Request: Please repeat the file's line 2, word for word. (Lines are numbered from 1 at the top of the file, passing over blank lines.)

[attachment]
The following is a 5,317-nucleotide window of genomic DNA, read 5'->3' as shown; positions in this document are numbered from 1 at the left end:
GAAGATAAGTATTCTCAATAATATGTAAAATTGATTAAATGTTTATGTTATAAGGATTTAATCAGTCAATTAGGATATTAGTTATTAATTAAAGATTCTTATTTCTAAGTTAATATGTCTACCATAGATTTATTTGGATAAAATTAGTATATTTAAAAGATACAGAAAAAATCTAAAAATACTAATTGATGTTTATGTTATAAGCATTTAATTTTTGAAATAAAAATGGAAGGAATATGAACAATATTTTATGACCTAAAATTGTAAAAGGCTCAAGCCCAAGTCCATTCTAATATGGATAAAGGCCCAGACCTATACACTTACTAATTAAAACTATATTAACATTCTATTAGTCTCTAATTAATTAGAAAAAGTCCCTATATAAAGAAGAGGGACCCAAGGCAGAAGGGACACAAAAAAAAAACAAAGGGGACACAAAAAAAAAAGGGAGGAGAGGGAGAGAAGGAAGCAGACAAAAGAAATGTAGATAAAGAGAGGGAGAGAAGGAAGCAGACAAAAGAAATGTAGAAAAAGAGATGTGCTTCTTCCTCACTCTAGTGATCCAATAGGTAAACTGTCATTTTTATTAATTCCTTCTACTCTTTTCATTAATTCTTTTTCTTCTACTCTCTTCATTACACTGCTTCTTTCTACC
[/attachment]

GAAGATAAGTATTCTCAATAATATGTAAAATTGATTAAATGTTTATGTTATAAGGATTTAATCAGTCAATTAGGATATTAGTTATTAATTAAAGATTCTTATTTCTAAGTTAATATGTCTACCATAGATTTATTTGGATAAAATTAGTATATTTAAAAGATACAGAAAAAATCTAAAAATACTAATTGATGTTTATGTTATAAGCATTTAATTTTTGAAATAAAAATGGAAGGAATATGAACAATATTTTATGACCTAAAATTGTAAAAGGCTCAAGCCCAAGTCCATTCTAATATGGATAAAGGCCCAGACCTATACACTTACTAATTAAAACTATATTAACATTCTATTAGTCTCTAATTAATTAGAAAAAGTCCCTATATAAAGAAGAGGGACCCAAGGCAGAAGGGACACAAAAAAAAAACAAAGGGGACACAAAAAAAAAAGGGAGGAGAGGGAGAGAAGGAAGCAGACAAAAGAAATGTAGATAAAGAGAGGGAGAGAAGGAAGCAGACAAAAGAAATGTAGAAAAAGAGATGTGCTTCTTCCTCACTCTAGTGATCCAATAGGTAAACTGTCATTTTTATTAATTCCTTCTACTCTTTTCATTAATTCTTTTTCTTCTACTCTCTTCATTACACTGCTTCTTTCTACC